2. I am now awake and present to the importance of fighting cancer. Over the 3 days I was immersed in the loss and longing for family members and friends that lost their battle with breast cancer. Any cancer; it’s all an unnecessary evil. Cancer is mutated cells. In a sense there will not be any cure for cancer, it’s not a bacteria or virus we can inoculate. But there is research and science that is developing cellular health through glyconutrients and more. I’m a novice at this, but I want to know more and I want to support it. http://www.glyconutrientsreference.com/whatareglyconutrients/scientificvalidation.html

Will I do this 3Day walk again? I don’t think so. Uff da. BUT, I will be a cheering station! I will jump up and down and dance along the route and bring joy, laughter, love and Kleenex to the walkers. What a great bunch they were, the Cheering Stations!

It’s Wednesday and I’m still in flip flops. You couldn’t pay me to put on a pair of shoes yet. The blister was really ugly, but healing. I had a massage on Monday, more healing. I’m walking normal again, not hobbling. I so had my doubts a few weeks ago. I thought I had made a mistake with all this stress of fund raising and training walks. But last February a message came through my mind that said I needed a physical and spiritual challenge. I chose the 3Day and I got everything I asked for! (wink)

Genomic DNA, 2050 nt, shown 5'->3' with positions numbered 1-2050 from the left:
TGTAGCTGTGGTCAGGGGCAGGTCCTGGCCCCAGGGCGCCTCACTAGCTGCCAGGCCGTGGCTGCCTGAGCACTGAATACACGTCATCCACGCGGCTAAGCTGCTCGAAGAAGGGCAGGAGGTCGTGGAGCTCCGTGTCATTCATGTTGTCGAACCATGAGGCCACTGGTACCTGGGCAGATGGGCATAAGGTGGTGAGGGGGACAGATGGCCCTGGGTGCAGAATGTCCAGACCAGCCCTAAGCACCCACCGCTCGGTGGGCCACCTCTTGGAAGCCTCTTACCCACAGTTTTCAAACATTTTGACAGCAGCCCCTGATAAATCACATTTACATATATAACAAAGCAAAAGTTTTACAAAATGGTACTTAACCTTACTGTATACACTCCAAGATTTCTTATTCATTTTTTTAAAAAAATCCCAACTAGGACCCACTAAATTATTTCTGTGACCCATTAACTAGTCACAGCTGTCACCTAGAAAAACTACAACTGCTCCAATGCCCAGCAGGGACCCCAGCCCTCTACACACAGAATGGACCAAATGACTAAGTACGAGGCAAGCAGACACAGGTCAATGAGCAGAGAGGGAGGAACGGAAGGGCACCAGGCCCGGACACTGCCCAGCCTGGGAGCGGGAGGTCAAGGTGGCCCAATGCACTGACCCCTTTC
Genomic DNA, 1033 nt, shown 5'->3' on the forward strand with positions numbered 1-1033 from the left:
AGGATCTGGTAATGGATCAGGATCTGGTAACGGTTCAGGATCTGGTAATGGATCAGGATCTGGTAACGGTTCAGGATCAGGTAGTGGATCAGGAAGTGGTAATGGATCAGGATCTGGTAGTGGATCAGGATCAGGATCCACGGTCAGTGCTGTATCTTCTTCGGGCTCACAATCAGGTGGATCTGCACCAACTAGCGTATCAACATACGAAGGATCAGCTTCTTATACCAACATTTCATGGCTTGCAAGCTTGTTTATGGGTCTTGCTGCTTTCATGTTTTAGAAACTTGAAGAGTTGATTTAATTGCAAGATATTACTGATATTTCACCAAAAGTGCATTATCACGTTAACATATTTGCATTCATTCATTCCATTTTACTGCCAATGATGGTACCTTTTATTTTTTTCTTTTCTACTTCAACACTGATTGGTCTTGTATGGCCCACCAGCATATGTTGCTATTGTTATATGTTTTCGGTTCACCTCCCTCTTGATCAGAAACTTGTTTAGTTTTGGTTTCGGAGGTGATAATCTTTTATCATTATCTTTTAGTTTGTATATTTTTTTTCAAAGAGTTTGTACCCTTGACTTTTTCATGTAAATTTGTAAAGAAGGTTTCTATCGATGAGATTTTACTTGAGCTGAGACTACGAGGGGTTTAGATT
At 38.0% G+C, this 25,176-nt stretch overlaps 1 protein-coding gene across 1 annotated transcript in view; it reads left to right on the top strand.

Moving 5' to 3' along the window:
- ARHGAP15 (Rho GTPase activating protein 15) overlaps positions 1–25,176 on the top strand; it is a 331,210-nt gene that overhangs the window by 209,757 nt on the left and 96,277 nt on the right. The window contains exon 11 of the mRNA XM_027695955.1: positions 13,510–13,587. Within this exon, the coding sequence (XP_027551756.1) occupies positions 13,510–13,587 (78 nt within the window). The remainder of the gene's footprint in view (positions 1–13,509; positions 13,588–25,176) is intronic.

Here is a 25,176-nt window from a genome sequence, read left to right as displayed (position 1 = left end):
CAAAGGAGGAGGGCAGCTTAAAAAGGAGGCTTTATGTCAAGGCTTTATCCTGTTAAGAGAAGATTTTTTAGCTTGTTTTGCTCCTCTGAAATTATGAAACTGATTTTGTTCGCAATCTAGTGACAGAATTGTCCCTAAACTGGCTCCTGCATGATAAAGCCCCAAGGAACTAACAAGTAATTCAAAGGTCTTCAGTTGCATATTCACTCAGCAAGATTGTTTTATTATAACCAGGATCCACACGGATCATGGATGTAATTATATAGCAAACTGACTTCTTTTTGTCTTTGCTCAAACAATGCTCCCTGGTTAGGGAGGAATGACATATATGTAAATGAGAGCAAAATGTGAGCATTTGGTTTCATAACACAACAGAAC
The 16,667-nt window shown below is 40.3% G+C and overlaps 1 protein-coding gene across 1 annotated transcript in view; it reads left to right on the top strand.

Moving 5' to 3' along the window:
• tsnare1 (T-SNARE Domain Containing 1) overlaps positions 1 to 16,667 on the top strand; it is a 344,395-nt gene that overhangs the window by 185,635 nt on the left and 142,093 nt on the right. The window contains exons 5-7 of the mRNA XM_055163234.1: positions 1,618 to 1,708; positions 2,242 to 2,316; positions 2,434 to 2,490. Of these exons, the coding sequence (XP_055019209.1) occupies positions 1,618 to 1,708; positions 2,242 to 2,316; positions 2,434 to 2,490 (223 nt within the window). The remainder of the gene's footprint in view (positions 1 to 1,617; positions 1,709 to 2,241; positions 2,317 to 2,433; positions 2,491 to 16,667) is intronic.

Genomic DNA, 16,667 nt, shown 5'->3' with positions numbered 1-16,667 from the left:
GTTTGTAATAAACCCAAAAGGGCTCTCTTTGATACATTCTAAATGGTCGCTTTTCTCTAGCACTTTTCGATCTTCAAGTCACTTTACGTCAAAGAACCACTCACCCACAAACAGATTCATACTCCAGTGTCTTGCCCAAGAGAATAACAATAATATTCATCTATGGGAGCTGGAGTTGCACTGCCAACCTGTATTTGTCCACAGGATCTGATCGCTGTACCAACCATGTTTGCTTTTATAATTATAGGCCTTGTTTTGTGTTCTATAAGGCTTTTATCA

www.the3day.org, www.komen.org, www.nptrust.org

Who Knew?! Making a great connection…

I’m in training for the Susan G. Komen 3Day Breast Cancer walk. My team, The Tickled Pinks, will be walking in the San Francisco Bay Area walk, September 5,6 and 7. Well, this is indeed a commitment. And the walking is arduous. No doubt about it. We’re training at about 12-14 miles now. That’s about 4 hours of walking. I’ve been a bit of a whiner too! My Sundays are kaput! Walking at 7:30am on a Sunday! Phooey! But, in my heart, I knew there are good reasons for this and some hidden benefits…I just knew it…Today, I happened to look at a photo I took in Florence, Italy.